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KUNC is among the founding partners of the Mountain West News Bureau, a collaboration of public media stations that serve the Rocky Mountain states of Colorado Idaho, Utah and Wyoming.

Coal Is Down, But Emissions Are Up

A natural gas drilling rig on the Pinedale Anticline, just west of Wyoming's Wind River Range.
A natural gas drilling rig on the Pinedale Anticline, just west of Wyoming's Wind River Range.

A new  study shows US greenhouse gas emissions are going up. The natural gas boom is partially to blame. It’s a big industry in our region.

The 3.4% rise last year is the second biggest emissions jump in more than two decades. That’s according to the  study done by the independent economic analyst company, Rhodium Group. 

The study says a near-record number of  coal plants retired in 2018 but US power consumption increased, mainly due to an uptick in the economy. And the lost coal power was replaced by an even greater amount of natural gas production in the West and other parts of the country.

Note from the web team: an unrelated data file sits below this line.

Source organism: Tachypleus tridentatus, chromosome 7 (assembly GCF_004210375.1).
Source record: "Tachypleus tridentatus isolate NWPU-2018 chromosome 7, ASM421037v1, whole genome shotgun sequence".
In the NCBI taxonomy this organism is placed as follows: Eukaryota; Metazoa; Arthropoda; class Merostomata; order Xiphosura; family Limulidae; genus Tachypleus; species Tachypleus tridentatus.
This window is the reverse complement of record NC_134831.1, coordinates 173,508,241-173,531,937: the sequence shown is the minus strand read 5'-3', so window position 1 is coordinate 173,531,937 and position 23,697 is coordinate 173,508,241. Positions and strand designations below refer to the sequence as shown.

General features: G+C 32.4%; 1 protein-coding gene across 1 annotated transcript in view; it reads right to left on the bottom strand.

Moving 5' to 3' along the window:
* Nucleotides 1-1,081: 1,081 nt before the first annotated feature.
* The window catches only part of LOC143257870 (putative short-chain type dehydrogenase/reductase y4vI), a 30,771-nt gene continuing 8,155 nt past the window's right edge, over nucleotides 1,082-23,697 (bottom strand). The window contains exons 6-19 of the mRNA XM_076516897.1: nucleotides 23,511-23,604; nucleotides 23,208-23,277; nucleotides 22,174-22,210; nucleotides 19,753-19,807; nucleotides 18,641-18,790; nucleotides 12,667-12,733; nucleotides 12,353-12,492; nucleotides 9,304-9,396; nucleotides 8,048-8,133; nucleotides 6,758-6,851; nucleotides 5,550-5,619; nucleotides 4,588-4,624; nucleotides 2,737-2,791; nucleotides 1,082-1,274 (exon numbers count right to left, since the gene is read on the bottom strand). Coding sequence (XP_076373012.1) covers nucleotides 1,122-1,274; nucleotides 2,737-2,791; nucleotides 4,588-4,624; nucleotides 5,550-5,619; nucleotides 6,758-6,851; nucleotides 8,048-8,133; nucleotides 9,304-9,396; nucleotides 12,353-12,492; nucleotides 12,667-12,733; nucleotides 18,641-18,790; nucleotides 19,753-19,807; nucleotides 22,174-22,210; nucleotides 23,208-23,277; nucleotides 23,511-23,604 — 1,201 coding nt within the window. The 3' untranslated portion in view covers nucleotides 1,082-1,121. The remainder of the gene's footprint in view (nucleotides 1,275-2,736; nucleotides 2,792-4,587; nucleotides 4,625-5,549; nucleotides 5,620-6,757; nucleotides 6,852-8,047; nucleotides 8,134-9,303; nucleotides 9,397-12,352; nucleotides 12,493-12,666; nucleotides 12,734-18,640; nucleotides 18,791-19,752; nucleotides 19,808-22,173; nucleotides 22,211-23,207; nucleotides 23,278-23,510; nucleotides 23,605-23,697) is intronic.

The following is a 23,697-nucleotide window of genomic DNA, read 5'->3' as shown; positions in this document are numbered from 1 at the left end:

Daniel Kaffine, an energy economist at CU Boulder, said “with the advent of fracking and horizontal drilling, we’re also a larger producer of fossil fuels than we were in the past.”

And even as the government is shut down and the  is closed, the  Bureau of Land Management is  still accepting new oil and gas drilling applications.

But the study also points to increased emissions from industry and buildings.

“Those are two sectors that have sort of been ignored or forgotten a little bit in terms of climate policy,” said Kaffine.

The report said quote “the US was already off track in meeting its  Paris Agreement targets. The gap is even wider now headed into 2019.”

Efforts to get a comment for this story from the Environmental Protection Agency were unsuccessful due to the government shutdown.

This story was produced by the Mountain West News Bureau, a collaboration between Wyoming Public Media, Boise State Public Radio in Idaho, KUER in Salt Lake City and KRCC and KUNC in Colorado.

Copyright 2020 91.5 KRCC. To see more, visit .

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